The Child Nutrition Act of 1966, signed into law on October 11, 1966 by President Lyndon B. Johnson, authorized the Special Milk Program (SMP).“The SMP provides milk free of charge or at a low cost to children in schools and child care institutions that do not participate in other Federal child nutrition meal service programs. The federally assisted program reimburses schools for the milk they serve.”
School Nutrition Association  “Program History & Data,” (www.schoolnutrition.org; accessed Oct. 17, 2007)
1974

Nutrition Labeling of Fluid Milk Begins

Voulantary nutrition labelinig on fluid milk products is initiated after FDA advises that all foods should have nutrition labels.
International Dairy Foods Association  “Important Dates in Milk History,” www.idfa.org (accessed Oct. 8, 2007)
1983

Dairy Act of 1983 & Creation of the National Dairy Board

“The Dairy Production Stabilization Act of 1983 (Dairy Act) authorized a national producer program for dairy product promotion, research, and nutrition education to increase human consumption of milk and dairy products and reduce milk surpluses. This self-help program is funded by a mandatory 15-cent-per-hundredweight assessment on all milk produced in the contiguous 48 States and marketed commercially by dairy farmers. It is administered by the National Dairy Promotion and Research Board (Dairy Board). The Dairy Act provides that dairy farmers can direct up to 10 cents per hundredweight of the assessment for contributions to qualified regional, State, or local dairy product promotion, research, or nutrition education programs.”
United States Department of Agriculture  “National Dairy Promotion & Research Program: Overview, Structure, and History,” www.usda.gov (accessed Oct. 16, 2007)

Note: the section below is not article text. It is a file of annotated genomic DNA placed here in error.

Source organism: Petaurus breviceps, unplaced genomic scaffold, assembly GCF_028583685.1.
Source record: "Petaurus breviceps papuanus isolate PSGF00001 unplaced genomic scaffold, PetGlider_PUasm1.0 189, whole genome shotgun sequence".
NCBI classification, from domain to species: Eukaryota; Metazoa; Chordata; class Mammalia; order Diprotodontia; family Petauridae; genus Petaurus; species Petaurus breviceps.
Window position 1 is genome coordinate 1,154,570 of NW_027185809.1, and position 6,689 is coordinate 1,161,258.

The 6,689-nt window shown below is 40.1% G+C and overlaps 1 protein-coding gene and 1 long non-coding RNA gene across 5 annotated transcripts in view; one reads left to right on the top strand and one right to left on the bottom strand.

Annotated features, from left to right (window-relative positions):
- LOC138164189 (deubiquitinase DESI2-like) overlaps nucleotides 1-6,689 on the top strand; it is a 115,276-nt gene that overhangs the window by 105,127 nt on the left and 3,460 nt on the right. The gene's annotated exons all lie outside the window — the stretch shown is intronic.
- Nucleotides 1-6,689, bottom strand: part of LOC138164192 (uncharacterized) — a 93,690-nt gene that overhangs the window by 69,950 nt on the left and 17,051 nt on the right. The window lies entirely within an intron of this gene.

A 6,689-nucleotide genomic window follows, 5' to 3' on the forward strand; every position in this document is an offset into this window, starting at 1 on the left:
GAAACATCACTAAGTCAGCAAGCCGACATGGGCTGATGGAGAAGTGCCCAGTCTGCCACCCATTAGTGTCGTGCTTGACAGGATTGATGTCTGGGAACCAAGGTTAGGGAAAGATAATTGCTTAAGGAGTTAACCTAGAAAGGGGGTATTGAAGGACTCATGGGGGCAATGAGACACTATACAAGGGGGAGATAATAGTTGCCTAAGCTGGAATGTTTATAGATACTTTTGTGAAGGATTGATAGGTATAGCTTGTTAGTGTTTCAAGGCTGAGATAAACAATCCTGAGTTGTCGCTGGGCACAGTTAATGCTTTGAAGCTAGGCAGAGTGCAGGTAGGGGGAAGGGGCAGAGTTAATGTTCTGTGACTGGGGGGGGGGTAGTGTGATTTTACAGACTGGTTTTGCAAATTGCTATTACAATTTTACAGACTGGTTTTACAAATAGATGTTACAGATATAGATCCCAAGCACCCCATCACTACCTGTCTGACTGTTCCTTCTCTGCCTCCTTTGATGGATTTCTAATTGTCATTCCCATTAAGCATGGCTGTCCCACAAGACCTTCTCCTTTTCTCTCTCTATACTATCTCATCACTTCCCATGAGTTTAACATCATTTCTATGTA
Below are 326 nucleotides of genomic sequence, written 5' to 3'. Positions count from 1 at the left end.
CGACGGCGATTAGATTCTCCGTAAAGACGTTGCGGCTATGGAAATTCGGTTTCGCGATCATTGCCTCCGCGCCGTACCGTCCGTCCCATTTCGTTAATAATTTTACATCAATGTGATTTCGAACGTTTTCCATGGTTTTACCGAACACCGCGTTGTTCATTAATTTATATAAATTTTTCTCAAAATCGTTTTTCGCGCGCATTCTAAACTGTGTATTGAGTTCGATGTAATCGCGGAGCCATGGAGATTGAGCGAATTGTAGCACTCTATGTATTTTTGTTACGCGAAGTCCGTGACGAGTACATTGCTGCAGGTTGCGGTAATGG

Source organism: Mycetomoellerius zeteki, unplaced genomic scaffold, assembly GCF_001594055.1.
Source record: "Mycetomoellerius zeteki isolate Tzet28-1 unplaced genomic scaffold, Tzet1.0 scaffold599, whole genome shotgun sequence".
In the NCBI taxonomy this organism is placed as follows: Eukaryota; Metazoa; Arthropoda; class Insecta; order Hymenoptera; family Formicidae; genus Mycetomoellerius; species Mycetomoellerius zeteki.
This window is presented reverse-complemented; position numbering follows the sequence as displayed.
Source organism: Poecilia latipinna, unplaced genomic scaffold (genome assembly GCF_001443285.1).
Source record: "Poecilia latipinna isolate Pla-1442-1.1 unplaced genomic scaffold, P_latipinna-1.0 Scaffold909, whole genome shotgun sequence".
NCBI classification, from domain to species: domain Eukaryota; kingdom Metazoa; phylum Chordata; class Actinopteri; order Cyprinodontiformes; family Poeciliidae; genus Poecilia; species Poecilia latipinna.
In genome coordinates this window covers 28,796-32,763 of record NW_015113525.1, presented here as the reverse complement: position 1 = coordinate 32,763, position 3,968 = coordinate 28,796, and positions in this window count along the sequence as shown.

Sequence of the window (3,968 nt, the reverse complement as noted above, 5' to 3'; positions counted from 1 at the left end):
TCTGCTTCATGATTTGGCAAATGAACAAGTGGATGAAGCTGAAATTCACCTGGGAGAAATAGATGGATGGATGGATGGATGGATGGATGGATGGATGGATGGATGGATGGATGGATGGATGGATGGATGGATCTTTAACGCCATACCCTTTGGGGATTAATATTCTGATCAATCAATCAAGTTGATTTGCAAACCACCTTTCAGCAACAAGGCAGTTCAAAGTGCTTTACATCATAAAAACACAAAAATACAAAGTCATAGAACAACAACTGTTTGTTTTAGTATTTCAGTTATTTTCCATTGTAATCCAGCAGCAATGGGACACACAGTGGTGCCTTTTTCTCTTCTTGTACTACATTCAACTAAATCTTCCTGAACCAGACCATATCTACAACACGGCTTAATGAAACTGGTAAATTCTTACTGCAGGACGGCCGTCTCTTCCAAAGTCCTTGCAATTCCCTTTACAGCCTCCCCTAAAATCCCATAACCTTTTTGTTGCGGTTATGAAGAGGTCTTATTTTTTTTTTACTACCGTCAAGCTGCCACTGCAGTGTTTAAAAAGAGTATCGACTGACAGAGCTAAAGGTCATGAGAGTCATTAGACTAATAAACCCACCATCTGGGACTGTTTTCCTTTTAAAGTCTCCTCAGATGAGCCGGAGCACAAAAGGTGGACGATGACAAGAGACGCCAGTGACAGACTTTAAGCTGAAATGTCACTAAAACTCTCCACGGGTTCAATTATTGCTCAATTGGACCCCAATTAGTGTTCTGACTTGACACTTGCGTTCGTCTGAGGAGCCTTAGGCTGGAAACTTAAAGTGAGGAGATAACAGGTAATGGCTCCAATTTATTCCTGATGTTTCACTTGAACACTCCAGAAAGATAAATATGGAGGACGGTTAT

1990

Fluid Milk Promotion Act

In 1990, the U.S. Congress passed the Fluid Milk Promotion Act to promote the sale of fluid milk and to allow collective, producer financed, generic fluid milk advertising.The act stated that “fluid milk products are basic foods and are a primary source of required nutrients such as calcium, and otherwise are a valuable part of the human diet,” and mandated that “fluid milk products must be readily available and marketed efficiently to ensure that the people of the United States receive adequate nourishment.”
Fluid Milk Promotion Act of 1990   104KB
1992

USDA Food Pyramid


USDA Food Pyramid, 1992

“The Food Guide Pyramid was introduced in 1992 to illustrate a food guide developed by the U.S. Department of Agriculture (USDA) to help healthy Americans use the Dietary Guidelines to choose foods for a healthy diet.The Food Guide Pyramid is a graphic tool that conveys �at a glance� important dietary guidance concepts of variety, proportion, and moderation. These concepts are not new�with varying emphasis, they have been part of USDA food guides for almost 100 years.”

The 1992 Food Pyramid recommended that 2-3 servings of milk and other dairy products be consumed daily.
United States Department of Agriculture 

Using The Food Guide Pyramid: A Resource for Nutrition Educators    985KB

1993

“Got Milk?” Advertising Campaign Launched


Back Street Boys
“Got Milk?,” 1998

In 1993 the California Milk Processor Board was formed to increase milk consumption. Their first major public success was the creation of the “Got Milk?” advertisement campaign.In 1995, the “Got Milk?” slogan was registered as a federal trademark by the National Dairy Boards and the “Got Milk?” campaign went national.

“Awareness of GOT MILK? is over 90% nationally and it is considered one of the most important and successful campaigns in history�The Dairy industry spends $150-million annually to support GOT MILK?, including use on those Milk Mustache ads. In addition, the ‘brand’ has become a hot property with over 100 product licensees.”